‘Type II Fun’, something that is gruelling, a real test, even miserable while you’re doing it. But in retrospect, it’s rewarding and you want to do it again.
An early winter attempt to the summit of Mt. Alexander is a perfect example. Being early June, we thought we’d beat the snow and summit one last peak before the southern hemisphere winter sets in, but it didn’t quite go as planned.
The first day saw us meander up the valley and cross fast-moving waist-deep ice-slushy creeks three or four times, almost losing camera gear and slowly growing used to cold feet and hands. From the first night’s hut stay at Camp Creek we headed up to try to cover the last thousand metres of elevation to reach the summit in the early morning – the weather was perfect, clear skies and little wind and we moved quickly to the 1795m goal.
As we approached the summit it became clear the snow had beaten us by a matter of days, coming over the ridge we found ourselves in waist deep snow that took way too much time to move around, being steered by snow through a field of boulders of different sizes isn’t much fun. We decided to celebrate with a mountain top coffee, descend the same day and treat ourselves to another night at the hut.
Long drives up and down the coast looking for waves with Lachlan at the helm of the Terrano and Kate stretched out in the back.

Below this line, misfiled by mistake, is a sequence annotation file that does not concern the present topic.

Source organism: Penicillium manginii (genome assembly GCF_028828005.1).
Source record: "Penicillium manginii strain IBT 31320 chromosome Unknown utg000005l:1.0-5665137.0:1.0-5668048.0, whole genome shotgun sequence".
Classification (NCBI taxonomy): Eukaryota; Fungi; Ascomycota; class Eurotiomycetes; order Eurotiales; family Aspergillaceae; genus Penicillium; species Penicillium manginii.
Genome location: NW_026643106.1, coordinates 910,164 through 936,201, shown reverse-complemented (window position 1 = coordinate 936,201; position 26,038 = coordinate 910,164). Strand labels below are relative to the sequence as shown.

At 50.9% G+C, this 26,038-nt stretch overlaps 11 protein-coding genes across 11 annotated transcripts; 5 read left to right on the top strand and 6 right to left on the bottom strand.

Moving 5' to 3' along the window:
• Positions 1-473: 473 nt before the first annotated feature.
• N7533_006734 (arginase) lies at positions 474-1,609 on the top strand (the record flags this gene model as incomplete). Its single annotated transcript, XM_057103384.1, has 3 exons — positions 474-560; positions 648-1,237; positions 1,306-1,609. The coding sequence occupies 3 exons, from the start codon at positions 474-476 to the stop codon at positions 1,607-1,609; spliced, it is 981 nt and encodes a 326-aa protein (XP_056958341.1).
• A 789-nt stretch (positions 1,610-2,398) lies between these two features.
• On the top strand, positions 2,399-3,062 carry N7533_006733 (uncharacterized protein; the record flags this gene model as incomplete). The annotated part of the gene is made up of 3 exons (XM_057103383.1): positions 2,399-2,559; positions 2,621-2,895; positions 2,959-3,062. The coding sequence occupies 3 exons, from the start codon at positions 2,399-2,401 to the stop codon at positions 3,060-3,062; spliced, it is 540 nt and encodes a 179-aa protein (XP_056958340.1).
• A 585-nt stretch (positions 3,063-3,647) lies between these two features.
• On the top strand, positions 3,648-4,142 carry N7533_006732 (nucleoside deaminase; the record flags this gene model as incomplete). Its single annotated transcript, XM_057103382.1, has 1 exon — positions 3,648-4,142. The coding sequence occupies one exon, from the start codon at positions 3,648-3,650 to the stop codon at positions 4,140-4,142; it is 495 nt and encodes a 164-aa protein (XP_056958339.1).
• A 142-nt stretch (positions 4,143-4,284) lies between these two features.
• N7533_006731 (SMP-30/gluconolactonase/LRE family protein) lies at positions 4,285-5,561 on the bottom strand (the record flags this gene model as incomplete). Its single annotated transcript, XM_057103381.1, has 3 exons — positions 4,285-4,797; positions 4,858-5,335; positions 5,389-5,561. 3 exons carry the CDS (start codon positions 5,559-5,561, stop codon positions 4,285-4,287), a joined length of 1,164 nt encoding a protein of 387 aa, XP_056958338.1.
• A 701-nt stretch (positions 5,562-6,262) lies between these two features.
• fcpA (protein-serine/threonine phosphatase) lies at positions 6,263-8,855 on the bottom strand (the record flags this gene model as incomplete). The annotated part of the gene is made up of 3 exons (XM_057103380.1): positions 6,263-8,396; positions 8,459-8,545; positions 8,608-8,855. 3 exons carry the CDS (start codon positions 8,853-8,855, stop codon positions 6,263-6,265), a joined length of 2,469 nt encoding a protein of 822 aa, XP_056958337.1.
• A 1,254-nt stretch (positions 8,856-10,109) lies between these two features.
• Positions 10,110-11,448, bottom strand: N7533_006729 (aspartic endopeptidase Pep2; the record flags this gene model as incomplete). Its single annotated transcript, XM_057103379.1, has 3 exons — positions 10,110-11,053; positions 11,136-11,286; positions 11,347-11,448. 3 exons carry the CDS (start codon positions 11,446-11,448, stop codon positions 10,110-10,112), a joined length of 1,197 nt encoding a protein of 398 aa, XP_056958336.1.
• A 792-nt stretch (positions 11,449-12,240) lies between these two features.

Thermos of coffee and conversation passed back and forth. Sometimes the drives on grey days like this don’t feel long enough.
I’ve been enjoying vertical landscapes for the past three, four, maybe six months? Especially those with an interesting foreground.
New takes on old things.
The trip around the North Island was among some of the best I’ve had but somehow I didn’t get around to sharing it. That’s how it goes sometimes.
A focus of the trip was multi-day hikes, working out what works and what doesn’t, how far with how much, different packs etc. Taranaki was a good starting point with a three day walk. As I cooked dinner the night before departure I raced against the dwindling light, repacking cameras and camping gear in the crisp and remarkably still evening on a Sunday.
Before anything I needed to recharge, I only went part way north to where I’d catch the ferry to the North Island and stayed for a few days in a cabin by the river. The Wairoa Gorge is near perfect, no cell service, no worries (as long as there’s food and coffee).
Didn’t quite make it to the cabin the first night after work, slept alongside the Buller River to the sounds of three river branches meeting and greeting. Woke to low-lying cloud, fog and a refreshing dip in the torrent below.
I kept with me a Polaroid Land Camera 250 on this trip as well, which I was pleasantly surprised at the results. I’ll be doing a full review on this later.